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Healey Library receives two National Endowment for the Humanities grants in support of archival collections and community collaboration

The Joseph P. Healey Library at the University of Massachusetts Boston is proud to announce that it has received two grants from the National Endowment for the Humanities’ Division of Preservation and Access to support the work of the library’s University Archives and Special Collections department.

Logo for National Endownment for the HumanitiesThe Preservation Assistance Grant will allow University Archives and Special Collections in the Healey Library (UASC) to contract with the Northeast Document Conservation Center (NEDCC) to assess the physical condition of the department’s extensive archival holdings. In addition, the grant will support a public photograph preservation training workshop that will be open to volunteers and professionals working in local historical societies and museums. UASC will use the assessment, resultant recommendations, and knowledge gained in the workshop to develop a 5-year preservation plan to ensure continued access to the unique collections.

“This support from the NEH is a tremendous opportunity to enable us to continue to improve how we preserve our collections,” explained Patricia Bruttomesso, the grant’s principal investigator and the department’s Archival Collections Project Manager. “We are grateful for the funding that will allow us to benefit from NEDCC’s expertise and share knowledge about preserving archival collections with other cultural institutions in the Boston area and across the Commonwealth.”

Edo G, Tony Rhome, Lisa Lee, and Pacey Foster speak on a panel as part of the launch event for the Massachusetts Hip-Hop Archive in November 2016.

Edo G, Tony Rhome, Lisa Lee, and Pacey Foster speak on a panel as part of the launch event for the Massachusetts Hip-Hop Archive in November 2016. Photo courtesy of Michael R. Colford.

UASC also received funding through NEH’s Common Heritage grant program to support a project called “Local Rappers, DJs, B-Boys, and Graff: Documenting the Massachusetts Hip-Hop Community from the 1970s to the present.” This funding will enable UASC and project partners at the Boston Public Library to work with the local hip-hop community and scholars to host a digitizing day event to collect photographs, stories, and other materials that will be added to the Healey Library’s Massachusetts Hip-Hop Archive. It will further support four public programs at the BPL showcasing the four original elements of hip-hop culture—music, dance, DJs, and graffiti.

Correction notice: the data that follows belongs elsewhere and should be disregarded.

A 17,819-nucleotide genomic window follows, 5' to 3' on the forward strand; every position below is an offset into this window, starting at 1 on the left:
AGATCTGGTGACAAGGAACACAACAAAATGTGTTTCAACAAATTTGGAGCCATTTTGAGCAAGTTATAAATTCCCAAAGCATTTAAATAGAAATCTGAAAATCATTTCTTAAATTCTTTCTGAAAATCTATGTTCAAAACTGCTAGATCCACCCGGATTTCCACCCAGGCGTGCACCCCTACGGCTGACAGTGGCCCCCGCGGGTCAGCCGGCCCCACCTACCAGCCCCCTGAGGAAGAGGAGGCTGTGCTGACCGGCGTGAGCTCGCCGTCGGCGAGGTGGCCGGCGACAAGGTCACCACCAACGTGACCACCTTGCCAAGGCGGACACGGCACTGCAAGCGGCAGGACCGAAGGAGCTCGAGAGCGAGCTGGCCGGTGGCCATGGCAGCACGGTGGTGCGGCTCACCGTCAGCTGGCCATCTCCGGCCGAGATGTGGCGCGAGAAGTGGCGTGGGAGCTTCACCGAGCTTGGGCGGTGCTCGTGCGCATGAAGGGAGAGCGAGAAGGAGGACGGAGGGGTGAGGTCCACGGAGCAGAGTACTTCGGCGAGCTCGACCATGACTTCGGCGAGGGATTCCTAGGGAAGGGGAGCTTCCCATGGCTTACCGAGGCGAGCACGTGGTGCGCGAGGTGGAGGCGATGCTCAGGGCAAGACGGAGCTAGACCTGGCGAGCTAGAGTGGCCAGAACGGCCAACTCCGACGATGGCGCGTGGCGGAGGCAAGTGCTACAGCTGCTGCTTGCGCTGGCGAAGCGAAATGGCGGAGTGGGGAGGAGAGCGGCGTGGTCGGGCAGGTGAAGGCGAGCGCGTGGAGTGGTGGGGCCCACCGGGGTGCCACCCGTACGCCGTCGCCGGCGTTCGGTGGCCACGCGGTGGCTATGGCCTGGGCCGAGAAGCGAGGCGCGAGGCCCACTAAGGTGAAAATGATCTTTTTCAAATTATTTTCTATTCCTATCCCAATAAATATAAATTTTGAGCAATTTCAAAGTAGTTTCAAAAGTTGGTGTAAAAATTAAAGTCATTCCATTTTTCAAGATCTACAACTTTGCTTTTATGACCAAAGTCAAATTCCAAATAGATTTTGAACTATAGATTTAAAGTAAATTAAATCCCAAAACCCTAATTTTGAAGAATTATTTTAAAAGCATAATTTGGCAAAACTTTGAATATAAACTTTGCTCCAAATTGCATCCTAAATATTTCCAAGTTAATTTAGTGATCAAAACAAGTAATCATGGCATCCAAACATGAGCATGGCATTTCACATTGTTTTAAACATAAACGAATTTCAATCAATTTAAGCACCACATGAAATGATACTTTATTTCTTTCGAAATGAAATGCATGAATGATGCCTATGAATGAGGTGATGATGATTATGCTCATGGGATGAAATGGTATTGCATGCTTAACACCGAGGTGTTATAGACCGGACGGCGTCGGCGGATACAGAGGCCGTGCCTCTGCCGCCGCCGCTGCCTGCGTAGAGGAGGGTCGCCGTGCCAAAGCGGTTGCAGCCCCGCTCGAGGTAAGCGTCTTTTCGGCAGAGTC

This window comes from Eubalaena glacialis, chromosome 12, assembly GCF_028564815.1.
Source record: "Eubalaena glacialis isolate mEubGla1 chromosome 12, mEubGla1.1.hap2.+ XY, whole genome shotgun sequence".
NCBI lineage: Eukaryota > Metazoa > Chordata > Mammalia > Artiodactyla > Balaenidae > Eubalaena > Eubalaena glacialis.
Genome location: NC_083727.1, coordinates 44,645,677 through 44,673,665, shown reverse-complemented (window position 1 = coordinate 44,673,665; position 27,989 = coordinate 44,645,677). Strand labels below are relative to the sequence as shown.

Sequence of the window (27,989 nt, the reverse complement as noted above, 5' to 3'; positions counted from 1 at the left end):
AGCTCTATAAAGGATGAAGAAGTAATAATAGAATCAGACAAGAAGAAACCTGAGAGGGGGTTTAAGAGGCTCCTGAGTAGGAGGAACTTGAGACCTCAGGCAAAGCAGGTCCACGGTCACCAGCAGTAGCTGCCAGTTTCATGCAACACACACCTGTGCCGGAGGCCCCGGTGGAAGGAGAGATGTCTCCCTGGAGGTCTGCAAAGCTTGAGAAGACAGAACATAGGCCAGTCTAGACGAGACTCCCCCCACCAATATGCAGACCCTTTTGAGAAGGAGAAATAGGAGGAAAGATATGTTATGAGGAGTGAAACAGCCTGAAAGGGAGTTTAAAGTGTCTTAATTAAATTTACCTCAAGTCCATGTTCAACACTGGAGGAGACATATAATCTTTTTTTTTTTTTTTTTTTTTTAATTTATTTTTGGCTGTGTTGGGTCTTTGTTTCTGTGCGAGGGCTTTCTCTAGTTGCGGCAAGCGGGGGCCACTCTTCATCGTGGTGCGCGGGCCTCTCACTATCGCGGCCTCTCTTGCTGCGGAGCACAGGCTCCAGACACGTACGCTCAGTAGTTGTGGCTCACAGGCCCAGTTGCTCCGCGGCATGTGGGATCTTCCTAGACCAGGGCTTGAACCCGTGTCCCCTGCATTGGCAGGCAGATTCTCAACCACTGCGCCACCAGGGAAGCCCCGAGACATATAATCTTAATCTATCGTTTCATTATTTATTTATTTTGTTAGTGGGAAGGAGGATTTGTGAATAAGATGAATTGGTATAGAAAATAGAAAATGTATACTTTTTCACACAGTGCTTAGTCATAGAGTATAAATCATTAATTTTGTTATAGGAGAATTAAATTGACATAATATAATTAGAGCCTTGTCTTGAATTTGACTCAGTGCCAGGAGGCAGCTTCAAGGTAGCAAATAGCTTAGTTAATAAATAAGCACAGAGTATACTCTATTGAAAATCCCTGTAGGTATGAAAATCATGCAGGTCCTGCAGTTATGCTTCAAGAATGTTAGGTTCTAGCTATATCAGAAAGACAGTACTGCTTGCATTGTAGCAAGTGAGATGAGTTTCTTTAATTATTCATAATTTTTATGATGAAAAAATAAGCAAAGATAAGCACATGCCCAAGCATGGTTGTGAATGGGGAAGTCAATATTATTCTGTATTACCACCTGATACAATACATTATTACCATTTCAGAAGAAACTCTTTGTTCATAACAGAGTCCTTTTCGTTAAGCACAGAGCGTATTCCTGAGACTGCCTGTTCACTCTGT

“We are looking forward to holding a thematic Mass. Memories Road Show event where everyone connected to hip-hop—musicians, DJs, dancers, graffiti artists, producers, and fans—can bring materials to document their experiences and share personal stories,” says Carolyn Goldstein, the grant’s principal investigator and the department’s Public History and Community Archives Program Manager. “The event will allow UMass Boston’s Healey Library to continue to build a unique collection documenting hip-hop in Massachusetts and, in collaboration with the Boston Public Library, engage a broad public in learning all about this important culture and its place in the Commonwealth.”

“Development of public programs is underway, which will further enable discovery of this important and historic hip hop archive, and Boston Public Library invites all to celebrate Boston’s unique music culture with us beginning this spring,” said Gianna Gifford, Boston Public Library’s Chief of Adult Library Services.

UMass Boston professor and hip-hop historian Pacey Foster notes that “Boston has had a vibrant Hip-Hop scene since the very early 1980s but never quite got the recognition it deserved from the popular press or commercial outlets. As a result, perhaps more than any other major metropolitan area in the nation, the story of Boston hip-hop remains relatively unknown. This project presents an incredible opportunity for the Hip-Hop community in Boston to share their stories and ensure that they remain accessible for generations to come.”

For more information about these grant-funded programs and about University Archives and Special Collections, email library.archives@umb.edu or call 617-287-5469.

About University Archives and Special Collections in the Healey Library at UMass Boston

UMass Boston logoUniversity Archives and Special Collections in the Healey Library at UMass Boston collects materials related to the university’s history, as well as materials that reflect the institution’s urban mission and strong support of community service, notably in collections of records of urban planning, social welfare, social action, alternative movements, community organizations, and local history related to neighboring communities.

To carry out its mission, UASC is committed to working with, promoting, and assisting community archives in the Greater Boston area through facilitating cross-organization collaboration and access to informational, educational, and practical resources relevant to archival procedures and best practices.

For more information about these grant-funded programs and about University Archives and Special Collections, email library.archives@umb.edu or call 617-287-5469.

Any views, findings, conclusions, or recommendations expressed in these initiatives and programs do not necessarily represent those of the National Endowment for the Humanities.